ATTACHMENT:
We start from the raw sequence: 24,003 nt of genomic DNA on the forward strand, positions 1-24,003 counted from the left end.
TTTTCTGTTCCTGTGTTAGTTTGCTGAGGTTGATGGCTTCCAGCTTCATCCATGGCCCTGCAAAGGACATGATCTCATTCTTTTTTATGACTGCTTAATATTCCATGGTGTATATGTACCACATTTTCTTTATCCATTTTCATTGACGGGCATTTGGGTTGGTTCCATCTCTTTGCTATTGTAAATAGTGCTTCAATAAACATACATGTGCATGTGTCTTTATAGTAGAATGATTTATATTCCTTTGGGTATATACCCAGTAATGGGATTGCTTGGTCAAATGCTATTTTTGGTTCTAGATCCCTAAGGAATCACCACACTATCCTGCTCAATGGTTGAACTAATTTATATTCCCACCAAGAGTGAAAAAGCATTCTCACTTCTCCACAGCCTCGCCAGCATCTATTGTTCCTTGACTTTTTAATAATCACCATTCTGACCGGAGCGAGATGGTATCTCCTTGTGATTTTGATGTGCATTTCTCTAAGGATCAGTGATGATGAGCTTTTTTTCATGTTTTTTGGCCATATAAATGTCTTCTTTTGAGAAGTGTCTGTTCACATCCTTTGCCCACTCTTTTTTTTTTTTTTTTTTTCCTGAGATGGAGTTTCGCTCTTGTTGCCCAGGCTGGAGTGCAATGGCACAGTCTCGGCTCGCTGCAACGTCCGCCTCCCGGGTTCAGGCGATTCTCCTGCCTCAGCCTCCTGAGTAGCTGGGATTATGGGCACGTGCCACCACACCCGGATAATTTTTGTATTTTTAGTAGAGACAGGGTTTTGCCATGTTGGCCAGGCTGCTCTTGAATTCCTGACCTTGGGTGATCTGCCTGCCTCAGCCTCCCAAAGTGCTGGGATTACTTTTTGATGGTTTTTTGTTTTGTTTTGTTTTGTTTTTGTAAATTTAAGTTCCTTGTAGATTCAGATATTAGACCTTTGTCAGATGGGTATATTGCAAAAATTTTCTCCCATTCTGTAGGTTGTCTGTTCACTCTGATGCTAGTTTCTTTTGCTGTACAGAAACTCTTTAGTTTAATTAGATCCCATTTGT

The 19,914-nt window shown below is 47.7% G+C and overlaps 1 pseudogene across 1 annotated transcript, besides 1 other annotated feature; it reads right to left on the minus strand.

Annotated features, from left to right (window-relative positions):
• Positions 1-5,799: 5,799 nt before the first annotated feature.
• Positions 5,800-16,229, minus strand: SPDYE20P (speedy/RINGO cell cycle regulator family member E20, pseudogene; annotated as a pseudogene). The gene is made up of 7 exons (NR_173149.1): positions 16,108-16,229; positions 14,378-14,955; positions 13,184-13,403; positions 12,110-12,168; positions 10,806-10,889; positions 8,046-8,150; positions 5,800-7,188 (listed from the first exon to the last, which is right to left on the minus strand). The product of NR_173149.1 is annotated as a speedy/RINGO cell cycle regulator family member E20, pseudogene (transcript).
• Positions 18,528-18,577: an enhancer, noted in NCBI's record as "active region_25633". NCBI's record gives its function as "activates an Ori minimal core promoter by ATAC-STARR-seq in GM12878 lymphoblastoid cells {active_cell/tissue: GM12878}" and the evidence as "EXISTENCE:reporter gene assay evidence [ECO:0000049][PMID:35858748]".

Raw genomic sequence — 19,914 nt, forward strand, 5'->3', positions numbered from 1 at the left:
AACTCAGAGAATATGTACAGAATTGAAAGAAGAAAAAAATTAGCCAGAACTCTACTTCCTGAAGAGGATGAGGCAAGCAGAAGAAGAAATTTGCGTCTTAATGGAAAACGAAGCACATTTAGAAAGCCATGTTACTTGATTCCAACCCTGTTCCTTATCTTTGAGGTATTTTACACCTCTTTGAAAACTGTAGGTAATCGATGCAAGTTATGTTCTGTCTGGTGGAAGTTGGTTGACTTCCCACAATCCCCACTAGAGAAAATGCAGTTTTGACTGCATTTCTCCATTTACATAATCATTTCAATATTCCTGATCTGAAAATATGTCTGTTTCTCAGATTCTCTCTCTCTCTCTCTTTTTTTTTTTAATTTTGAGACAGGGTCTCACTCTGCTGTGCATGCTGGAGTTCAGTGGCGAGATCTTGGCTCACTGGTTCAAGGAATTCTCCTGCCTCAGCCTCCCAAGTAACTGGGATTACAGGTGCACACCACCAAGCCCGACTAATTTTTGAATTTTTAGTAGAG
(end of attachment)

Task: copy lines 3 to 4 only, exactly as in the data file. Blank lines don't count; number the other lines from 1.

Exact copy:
The 19,914-nt window shown below is 47.7% G+C and overlaps 1 pseudogene across 1 annotated transcript, besides 1 other annotated feature; it reads right to left on the minus strand.

Annotated features, from left to right (window-relative positions):